After 25 years of using the same model of ventilator, I’ve completely switched to the newer and smaller Trilogy. It feels a bit different than what I’m used to, but I’m sure I’ll adapt soon enough. But I’ll always have a soft spot in my heart for the sturdy old LP-10. It accompanied me from early adolescence to middle age without failing me once. It even survived being dropped a few times. When I build my panic room to keep out the rampaging zombie hordes, I’ll stock it with a few LP-10s.
I am one spoiled cripple. I was reminded of this again today when I had to take the local paratransit service to and from work. What’s normally a twenty-minute commute in my own van became a sixty or ninety-minute journey into aggravation. I respect anyone who uses the service on a daily basis; it requires patience and fortitude. I’ll have my van back in a few days, but I get ulcers just thinking about having to depend on paratransit on a daily basis.
Like I said, spoiled cripple here.
My ventilator alarmed unexpectedly during a packed meeting today. It was nothing serious and it’s happened before, but it’s a bit awkward to be the sudden focus of attention in the room. My co-workers weren’t fazed (they’ve heard my alarms before), but others probably wondered why I was in a conference room instead of the ICU. Afterwards, one of my colleagues joked that I was bored and wanted a break. And now I must confess: during high school, I would sometimes slip out of a particularly boring class under the pretense that I needed suctioning or some other medical intervention. It’s not something I’m proud of, but I still somehow managed to avoid a life of total slackerdom. Now, I’m more inclined to gasp for breath than miss part of a meeting.
Somebody had better figure out a way to upload my consciousness into a much better-looking robotic body because I ain’t getting any younger. But aside from a little more graying at the temples and an inability to stay awake past one in the morning, I seem to be holding up remarkably well with nary a mid-life crisis in sight. Let’s hope the final year of my thirties continues that trend and delivers a few pleasant surprises as I make the final approach to forty. And I hope you’ll stick around to see what happens next.
Someone recently said to me, “You’re pretty normal, except for being an atheist.” And so I was reminded yet again that most Americans still believe that atheists are kind of icky. While I can appreciate that the lack of belief in God is deeply foreign to many people, I’m still struck how much emphasis people place on it as a defining characteristic. Nurses have introduced me to their friends as “my boss, the atheist I told you about.” A girlfriend once pleaded with me to not mention my lack of belief to her parents. If asked to list my most interesting qualities, I don’t think my metaphysical views would crack the top twenty. But others seem to regard it with a weird mix of fascination, fear, and pity. It’s eerily similar to how many respond to my disability.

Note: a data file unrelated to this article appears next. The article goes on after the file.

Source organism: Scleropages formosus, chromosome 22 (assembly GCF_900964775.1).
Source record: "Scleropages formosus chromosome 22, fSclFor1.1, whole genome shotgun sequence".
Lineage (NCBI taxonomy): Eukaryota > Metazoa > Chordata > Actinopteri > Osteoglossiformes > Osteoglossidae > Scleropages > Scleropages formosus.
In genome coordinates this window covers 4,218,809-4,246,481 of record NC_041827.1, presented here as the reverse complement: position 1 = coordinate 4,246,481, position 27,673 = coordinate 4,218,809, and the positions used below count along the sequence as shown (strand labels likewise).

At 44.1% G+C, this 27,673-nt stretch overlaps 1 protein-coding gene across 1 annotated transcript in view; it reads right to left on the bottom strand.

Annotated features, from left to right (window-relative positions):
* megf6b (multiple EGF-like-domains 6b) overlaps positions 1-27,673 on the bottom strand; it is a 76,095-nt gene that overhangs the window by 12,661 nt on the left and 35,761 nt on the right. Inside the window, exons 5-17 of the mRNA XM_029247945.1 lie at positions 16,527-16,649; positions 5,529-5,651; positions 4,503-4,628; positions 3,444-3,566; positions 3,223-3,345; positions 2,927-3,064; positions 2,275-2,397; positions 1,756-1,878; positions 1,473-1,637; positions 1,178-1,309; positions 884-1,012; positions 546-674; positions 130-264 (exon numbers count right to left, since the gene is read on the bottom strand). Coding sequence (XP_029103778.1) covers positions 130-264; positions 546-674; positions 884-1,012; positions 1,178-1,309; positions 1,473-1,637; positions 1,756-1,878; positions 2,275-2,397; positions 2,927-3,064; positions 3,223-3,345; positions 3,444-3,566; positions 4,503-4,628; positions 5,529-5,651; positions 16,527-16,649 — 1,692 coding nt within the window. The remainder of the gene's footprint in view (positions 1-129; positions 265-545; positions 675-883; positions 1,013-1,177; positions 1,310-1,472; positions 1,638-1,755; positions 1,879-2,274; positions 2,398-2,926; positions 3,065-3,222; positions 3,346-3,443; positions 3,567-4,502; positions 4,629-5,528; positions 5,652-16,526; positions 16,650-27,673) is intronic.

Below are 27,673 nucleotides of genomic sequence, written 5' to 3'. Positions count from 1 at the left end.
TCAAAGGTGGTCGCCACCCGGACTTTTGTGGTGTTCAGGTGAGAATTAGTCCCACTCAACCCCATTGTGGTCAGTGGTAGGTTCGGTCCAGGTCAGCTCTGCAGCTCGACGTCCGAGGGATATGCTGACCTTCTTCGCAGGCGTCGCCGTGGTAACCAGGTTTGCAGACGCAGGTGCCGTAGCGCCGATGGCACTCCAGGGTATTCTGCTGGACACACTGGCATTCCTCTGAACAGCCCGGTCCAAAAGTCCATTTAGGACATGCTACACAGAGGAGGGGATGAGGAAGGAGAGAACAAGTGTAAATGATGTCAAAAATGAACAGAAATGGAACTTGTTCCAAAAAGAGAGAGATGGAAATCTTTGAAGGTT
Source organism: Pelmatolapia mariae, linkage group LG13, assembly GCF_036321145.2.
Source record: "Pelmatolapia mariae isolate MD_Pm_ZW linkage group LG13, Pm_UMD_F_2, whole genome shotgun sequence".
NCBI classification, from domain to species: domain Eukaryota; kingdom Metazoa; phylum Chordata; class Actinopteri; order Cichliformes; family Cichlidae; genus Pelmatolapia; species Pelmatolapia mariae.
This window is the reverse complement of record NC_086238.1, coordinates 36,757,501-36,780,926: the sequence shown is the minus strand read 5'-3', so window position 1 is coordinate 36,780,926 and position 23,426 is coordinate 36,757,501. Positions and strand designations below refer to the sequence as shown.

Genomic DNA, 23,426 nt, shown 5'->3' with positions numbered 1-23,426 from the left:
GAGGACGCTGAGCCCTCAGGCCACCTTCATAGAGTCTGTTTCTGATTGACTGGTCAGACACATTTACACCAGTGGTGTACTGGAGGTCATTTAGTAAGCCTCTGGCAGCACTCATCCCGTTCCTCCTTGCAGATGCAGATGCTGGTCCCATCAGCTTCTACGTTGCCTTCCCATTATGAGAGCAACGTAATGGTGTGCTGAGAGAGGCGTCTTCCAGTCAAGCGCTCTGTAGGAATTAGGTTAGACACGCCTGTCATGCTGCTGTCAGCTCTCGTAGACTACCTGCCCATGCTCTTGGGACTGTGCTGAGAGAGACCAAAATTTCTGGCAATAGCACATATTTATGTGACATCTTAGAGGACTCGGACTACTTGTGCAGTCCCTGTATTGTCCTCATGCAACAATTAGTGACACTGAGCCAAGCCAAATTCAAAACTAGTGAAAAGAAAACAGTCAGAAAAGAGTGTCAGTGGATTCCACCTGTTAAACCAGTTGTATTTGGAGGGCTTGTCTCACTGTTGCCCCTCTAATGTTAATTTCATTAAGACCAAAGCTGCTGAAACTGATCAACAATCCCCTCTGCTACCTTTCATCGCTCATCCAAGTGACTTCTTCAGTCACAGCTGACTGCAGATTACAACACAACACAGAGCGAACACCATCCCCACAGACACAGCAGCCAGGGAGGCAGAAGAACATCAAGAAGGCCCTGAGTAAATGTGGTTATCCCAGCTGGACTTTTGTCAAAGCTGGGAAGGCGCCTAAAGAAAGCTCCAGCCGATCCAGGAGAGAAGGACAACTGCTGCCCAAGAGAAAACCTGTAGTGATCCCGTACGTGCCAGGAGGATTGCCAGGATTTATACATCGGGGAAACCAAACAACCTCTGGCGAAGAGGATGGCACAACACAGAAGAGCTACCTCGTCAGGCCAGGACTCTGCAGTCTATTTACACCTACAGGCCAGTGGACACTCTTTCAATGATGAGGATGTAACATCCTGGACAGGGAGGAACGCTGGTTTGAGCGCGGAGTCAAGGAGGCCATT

I certainly don’t try to inhabit the margins of Americans’ comfort zones, but it seems to be something I do with ease.
I’m going to spend the weekend clicking monsters to death in Diablo III and testing Comcast’s commitment to suspending its broadband cap. See you on the Monday side of things.
This morning, I dropped off my van at a local garage for some expensive but fairly routine repairs and maintenance. When I returned this afternoon to pick it up, I discovered that the sliding door and ramp were completely inoperable. The fact that it stopped working while in the shop may be a huge coincidence, but I’m skeptical. Of course, the staff pled ignorance, but they did agree to try to fix it tomorrow in consultation with the dealer’s mechanics. Perhaps it’s something as simple as a disconnected wire (at least, that’s what I’m hoping). I’ve had plenty of shops work on my van and never had a problem like this before. Typically, they leave the modifications alone. But after this incident, I can’t assume that will always be the case.
I’ll be starting a new position in a couple weeks that focuses m0re exclusively on health care reform. While the future of the Affordable Care Act may be uncertain, I’m reasonably certain that Minnesota will continue on the path to reform and I’m looking forward to being involved in those efforts. Of course, this means that you can look forward to even more frequent wonkish commentary on this blog. But don’t worry; all things geek and fishnetted will still be featured prominently. I’m not one to forget my roots.
I thought I’d write something about my unreasonable level of excitement upon receiving my new work computer, but that just seems like a sad commentary on the state of my life. More tomorrow.